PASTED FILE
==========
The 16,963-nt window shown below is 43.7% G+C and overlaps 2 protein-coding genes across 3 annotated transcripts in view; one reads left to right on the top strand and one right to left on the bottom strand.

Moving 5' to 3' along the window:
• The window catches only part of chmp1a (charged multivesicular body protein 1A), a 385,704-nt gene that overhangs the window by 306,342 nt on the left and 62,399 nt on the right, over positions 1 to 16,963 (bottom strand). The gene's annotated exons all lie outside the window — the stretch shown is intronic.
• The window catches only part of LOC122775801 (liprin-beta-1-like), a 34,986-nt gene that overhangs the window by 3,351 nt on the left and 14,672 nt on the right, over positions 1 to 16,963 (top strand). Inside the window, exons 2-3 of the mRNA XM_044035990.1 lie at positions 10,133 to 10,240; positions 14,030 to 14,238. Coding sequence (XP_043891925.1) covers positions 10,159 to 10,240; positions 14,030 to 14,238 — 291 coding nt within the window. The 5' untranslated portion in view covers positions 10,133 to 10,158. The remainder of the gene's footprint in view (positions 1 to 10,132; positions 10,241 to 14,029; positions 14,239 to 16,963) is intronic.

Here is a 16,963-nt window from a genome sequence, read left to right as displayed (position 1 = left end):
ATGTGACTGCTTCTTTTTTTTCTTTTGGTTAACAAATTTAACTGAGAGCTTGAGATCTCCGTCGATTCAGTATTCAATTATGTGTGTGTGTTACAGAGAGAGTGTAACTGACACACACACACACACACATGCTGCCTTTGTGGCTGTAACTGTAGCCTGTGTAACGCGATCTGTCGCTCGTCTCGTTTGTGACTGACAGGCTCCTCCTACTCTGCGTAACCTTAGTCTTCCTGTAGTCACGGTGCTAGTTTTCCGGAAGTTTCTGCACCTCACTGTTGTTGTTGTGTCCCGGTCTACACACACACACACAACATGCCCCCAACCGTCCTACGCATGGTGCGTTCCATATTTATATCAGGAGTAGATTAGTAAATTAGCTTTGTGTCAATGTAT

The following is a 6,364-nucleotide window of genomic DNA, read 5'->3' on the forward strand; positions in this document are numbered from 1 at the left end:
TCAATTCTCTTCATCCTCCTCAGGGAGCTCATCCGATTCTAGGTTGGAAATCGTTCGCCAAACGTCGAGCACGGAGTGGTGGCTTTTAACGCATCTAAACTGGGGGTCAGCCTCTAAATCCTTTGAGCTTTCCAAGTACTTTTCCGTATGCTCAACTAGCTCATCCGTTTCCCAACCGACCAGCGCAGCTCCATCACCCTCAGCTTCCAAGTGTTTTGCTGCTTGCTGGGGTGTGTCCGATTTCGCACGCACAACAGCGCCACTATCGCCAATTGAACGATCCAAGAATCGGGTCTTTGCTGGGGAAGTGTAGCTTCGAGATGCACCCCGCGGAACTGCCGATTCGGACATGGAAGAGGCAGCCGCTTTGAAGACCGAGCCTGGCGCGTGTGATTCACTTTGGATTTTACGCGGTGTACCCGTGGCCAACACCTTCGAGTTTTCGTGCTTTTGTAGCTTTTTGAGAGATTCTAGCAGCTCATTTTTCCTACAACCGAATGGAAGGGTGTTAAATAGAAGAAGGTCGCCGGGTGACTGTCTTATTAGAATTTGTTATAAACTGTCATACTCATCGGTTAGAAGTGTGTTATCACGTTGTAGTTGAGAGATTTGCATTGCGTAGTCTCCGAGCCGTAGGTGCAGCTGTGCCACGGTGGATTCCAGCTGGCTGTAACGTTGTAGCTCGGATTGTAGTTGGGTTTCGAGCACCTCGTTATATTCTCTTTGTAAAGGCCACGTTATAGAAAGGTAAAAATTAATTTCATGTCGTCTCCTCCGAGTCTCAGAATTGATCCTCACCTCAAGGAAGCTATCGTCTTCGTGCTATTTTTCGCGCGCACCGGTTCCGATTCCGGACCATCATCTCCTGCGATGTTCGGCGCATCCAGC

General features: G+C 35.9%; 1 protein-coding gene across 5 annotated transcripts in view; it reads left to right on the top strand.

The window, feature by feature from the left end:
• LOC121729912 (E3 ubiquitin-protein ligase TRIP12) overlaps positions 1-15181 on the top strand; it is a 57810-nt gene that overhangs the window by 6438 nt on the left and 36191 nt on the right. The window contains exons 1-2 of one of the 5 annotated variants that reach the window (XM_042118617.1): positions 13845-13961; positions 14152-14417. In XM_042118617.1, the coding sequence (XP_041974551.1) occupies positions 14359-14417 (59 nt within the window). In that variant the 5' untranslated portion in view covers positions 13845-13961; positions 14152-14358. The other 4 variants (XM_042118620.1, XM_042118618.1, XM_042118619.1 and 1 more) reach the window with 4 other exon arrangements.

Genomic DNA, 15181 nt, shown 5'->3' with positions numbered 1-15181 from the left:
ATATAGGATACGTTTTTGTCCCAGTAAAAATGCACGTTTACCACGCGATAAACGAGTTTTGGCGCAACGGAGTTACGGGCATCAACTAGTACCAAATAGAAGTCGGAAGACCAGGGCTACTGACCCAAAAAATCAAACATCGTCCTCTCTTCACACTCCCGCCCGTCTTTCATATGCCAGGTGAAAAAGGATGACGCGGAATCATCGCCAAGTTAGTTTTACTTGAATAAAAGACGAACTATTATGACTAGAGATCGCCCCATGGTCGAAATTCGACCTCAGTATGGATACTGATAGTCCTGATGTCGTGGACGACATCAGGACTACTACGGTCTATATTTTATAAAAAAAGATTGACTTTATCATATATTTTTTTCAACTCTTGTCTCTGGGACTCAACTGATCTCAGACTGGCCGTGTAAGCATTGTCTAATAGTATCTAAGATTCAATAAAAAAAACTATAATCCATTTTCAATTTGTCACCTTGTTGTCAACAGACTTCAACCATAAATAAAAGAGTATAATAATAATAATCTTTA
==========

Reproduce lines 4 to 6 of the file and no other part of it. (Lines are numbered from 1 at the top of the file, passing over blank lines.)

• The window catches only part of LOC122775801 (liprin-beta-1-like), a 34,986-nt gene that overhangs the window by 3,351 nt on the left and 14,672 nt on the right, over positions 1 to 16,963 (top strand). Inside the window, exons 2-3 of the mRNA XM_044035990.1 lie at positions 10,133 to 10,240; positions 14,030 to 14,238. Coding sequence (XP_043891925.1) covers positions 10,159 to 10,240; positions 14,030 to 14,238 — 291 coding nt within the window. The 5' untranslated portion in view covers positions 10,133 to 10,158. The remainder of the gene's footprint in view (positions 1 to 10,132; positions 10,241 to 14,029; positions 14,239 to 16,963) is intronic.

Here is a 16,963-nt window from a genome sequence, read left to right as displayed (position 1 = left end):
ATGTGACTGCTTCTTTTTTTTCTTTTGGTTAACAAATTTAACTGAGAGCTTGAGATCTCCGTCGATTCAGTATTCAATTATGTGTGTGTGTTACAGAGAGAGTGTAACTGACACACACACACACACACATGCTGCCTTTGTGGCTGTAACTGTAGCCTGTGTAACGCGATCTGTCGCTCGTCTCGTTTGTGACTGACAGGCTCCTCCTACTCTGCGTAACCTTAGTCTTCCTGTAGTCACGGTGCTAGTTTTCCGGAAGTTTCTGCACCTCACTGTTGTTGTTGTGTCCCGGTCTACACACACACACACAACATGCCCCCAACCGTCCTACGCATGGTGCGTTCCATATTTATATCAGGAGTAGATTAGTAAATTAGCTTTGTGTCAATGTAT